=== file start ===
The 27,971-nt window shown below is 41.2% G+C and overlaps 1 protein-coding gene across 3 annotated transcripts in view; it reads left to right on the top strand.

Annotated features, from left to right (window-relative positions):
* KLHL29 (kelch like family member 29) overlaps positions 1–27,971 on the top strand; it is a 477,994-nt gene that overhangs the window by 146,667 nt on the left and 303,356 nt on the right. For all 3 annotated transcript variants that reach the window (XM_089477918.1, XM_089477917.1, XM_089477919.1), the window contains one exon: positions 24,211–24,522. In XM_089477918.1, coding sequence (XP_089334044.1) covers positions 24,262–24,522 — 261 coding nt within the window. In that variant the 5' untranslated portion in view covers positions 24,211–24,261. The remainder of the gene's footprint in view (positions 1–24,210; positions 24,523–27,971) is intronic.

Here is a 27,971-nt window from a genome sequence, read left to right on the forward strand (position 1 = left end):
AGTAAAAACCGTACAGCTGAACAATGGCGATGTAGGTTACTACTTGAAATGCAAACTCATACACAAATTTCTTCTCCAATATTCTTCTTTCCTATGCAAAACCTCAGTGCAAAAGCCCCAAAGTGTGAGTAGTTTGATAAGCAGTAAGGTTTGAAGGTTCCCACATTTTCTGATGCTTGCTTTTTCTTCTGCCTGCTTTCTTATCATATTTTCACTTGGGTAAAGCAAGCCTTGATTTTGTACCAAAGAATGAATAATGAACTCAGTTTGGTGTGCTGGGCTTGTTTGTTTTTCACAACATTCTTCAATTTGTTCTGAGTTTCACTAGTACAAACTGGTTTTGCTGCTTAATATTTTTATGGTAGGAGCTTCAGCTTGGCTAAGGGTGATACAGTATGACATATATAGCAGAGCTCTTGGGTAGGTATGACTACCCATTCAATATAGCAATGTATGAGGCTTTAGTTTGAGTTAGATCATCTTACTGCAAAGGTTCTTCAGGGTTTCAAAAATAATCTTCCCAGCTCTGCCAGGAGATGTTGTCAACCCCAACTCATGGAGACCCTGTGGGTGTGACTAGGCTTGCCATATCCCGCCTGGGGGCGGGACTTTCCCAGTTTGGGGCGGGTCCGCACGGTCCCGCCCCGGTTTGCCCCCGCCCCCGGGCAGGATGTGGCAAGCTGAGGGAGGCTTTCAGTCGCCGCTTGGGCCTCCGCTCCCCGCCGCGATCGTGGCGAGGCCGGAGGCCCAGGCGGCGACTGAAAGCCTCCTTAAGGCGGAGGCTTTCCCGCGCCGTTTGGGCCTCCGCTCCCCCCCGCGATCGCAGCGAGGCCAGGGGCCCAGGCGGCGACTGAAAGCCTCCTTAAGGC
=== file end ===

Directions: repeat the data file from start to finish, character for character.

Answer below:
The 27,971-nt window shown below is 41.2% G+C and overlaps 1 protein-coding gene across 3 annotated transcripts in view; it reads left to right on the top strand.

Annotated features, from left to right (window-relative positions):
* KLHL29 (kelch like family member 29) overlaps positions 1–27,971 on the top strand; it is a 477,994-nt gene that overhangs the window by 146,667 nt on the left and 303,356 nt on the right. For all 3 annotated transcript variants that reach the window (XM_089477918.1, XM_089477917.1, XM_089477919.1), the window contains one exon: positions 24,211–24,522. In XM_089477918.1, coding sequence (XP_089334044.1) covers positions 24,262–24,522 — 261 coding nt within the window. In that variant the 5' untranslated portion in view covers positions 24,211–24,261. The remainder of the gene's footprint in view (positions 1–24,210; positions 24,523–27,971) is intronic.

Here is a 27,971-nt window from a genome sequence, read left to right on the forward strand (position 1 = left end):
AGTAAAAACCGTACAGCTGAACAATGGCGATGTAGGTTACTACTTGAAATGCAAACTCATACACAAATTTCTTCTCCAATATTCTTCTTTCCTATGCAAAACCTCAGTGCAAAAGCCCCAAAGTGTGAGTAGTTTGATAAGCAGTAAGGTTTGAAGGTTCCCACATTTTCTGATGCTTGCTTTTTCTTCTGCCTGCTTTCTTATCATATTTTCACTTGGGTAAAGCAAGCCTTGATTTTGTACCAAAGAATGAATAATGAACTCAGTTTGGTGTGCTGGGCTTGTTTGTTTTTCACAACATTCTTCAATTTGTTCTGAGTTTCACTAGTACAAACTGGTTTTGCTGCTTAATATTTTTATGGTAGGAGCTTCAGCTTGGCTAAGGGTGATACAGTATGACATATATAGCAGAGCTCTTGGGTAGGTATGACTACCCATTCAATATAGCAATGTATGAGGCTTTAGTTTGAGTTAGATCATCTTACTGCAAAGGTTCTTCAGGGTTTCAAAAATAATCTTCCCAGCTCTGCCAGGAGATGTTGTCAACCCCAACTCATGGAGACCCTGTGGGTGTGACTAGGCTTGCCATATCCCGCCTGGGGGCGGGACTTTCCCAGTTTGGGGCGGGTCCGCACGGTCCCGCCCCGGTTTGCCCCCGCCCCCGGGCAGGATGTGGCAAGCTGAGGGAGGCTTTCAGTCGCCGCTTGGGCCTCCGCTCCCCGCCGCGATCGTGGCGAGGCCGGAGGCCCAGGCGGCGACTGAAAGCCTCCTTAAGGCGGAGGCTTTCCCGCGCCGTTTGGGCCTCCGCTCCCCCCCGCGATCGCAGCGAGGCCAGGGGCCCAGGCGGCGACTGAAAGCCTCCTTAAGGC